appropriate FATID, if not done by INIT, will be all
that DISKFORMAT must do.)
BADSECTOR - Reports the sector number of any bad sectors
that may have been found during the formatting of
the disk. This routine is called at least once for
EACH disk to be formatted, and is called repeatedly
until AX is zero or the carry flag is set. The carry
flag is used just as in DISKFORMAT to indicate an
error, and FORMAT handles it in the same way. The
first sector in the data area must be in STARTSECTOR
for the returns from this routine to be interpreted
correctly. If there are bad sectors, BADSECTOR must
return a sector number in in register BX, the number
of consecutive bad sectors in register AX, and carry
clear. FORMAT will then process the bad sectors
and call BADSECTOR again. When BADSECTOR returns
with AX = 0 this means there are no more bad sectors;
FORMAT clears the directory and goes on to DONE,
so for this last return BX need not contain anything
FORMAT processes bad sectors by determining their
corresponding allocation unit and marking that unit
with an FF7 hex in the File Allocation Table. CHKDSK
understands the FF7 mark as a flag for bad sectors
and accordingly reports the number of bytes marked
in this way.
NOTE: Actual formatting of the disk can be done in
BADSECTOR instead of DISKFORMAT on a "report as you
go" basis. Formatting goes until a group of bad
sectors is encountered, BADSECTOR then reports them
by returning with AX and BX set. FORMAT will then
call BADSECTOR again and formatting can continue.
WRTFAT - This routine is called after the disk is
formatted and bad sectors have been reported. Its
purpose is to write all copies of the FAT from the
area of memory referenced by FATSPACE to the drive
just formatted. It may be possible to use INT 26H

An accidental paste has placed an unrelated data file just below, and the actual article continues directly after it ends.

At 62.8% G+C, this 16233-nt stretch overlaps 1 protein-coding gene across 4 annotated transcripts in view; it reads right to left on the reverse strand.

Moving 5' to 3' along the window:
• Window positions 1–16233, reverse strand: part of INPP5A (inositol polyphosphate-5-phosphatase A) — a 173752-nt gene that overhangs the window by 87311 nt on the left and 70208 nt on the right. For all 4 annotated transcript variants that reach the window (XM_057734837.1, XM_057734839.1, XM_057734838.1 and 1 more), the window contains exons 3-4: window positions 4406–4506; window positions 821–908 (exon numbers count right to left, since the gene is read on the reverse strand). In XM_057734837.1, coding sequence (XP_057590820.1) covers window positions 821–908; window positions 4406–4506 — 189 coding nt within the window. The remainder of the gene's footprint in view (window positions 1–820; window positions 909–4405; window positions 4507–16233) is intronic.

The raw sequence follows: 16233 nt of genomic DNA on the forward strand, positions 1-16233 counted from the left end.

to perform the write, or a direct BIOS call. Whether
this is possible depends on whether the FAT ID byte
is used by the BIOS to determine the media in the
drive. If it is, these methods will probably fail
because there is no FAT ID byte on the disk yet (in
this case WRTFATs primary job is to get the FAT ID
byte out on the disk and thus solve the chicken and
egg problem).
DONE - This routine is called after the formatting is
complete, the disk directory has been initialized,
and the system has been transferred. It is called
once for EACH disk to be formatted. This gives the
chance for any finishing-up operations, if needed.
If the OEM desires certain extra files to be put
on the diskette by default, or according to a switch,
this could be done in DONE. Again, as in BADSECTOR
and DISKFORMAT, carry flag set on return means an
error has occurred: 'Format failure' will be printed
and FORMAT will prompt for another disk.
The following data is declared PUBLIC in Microsoft's FORMAT
SWITCHMAP - A word with a bit vector indicating what
switches have been included in the command line. The
correspondence of the bits to the switches is
determined by SWITCHLIST. The right-most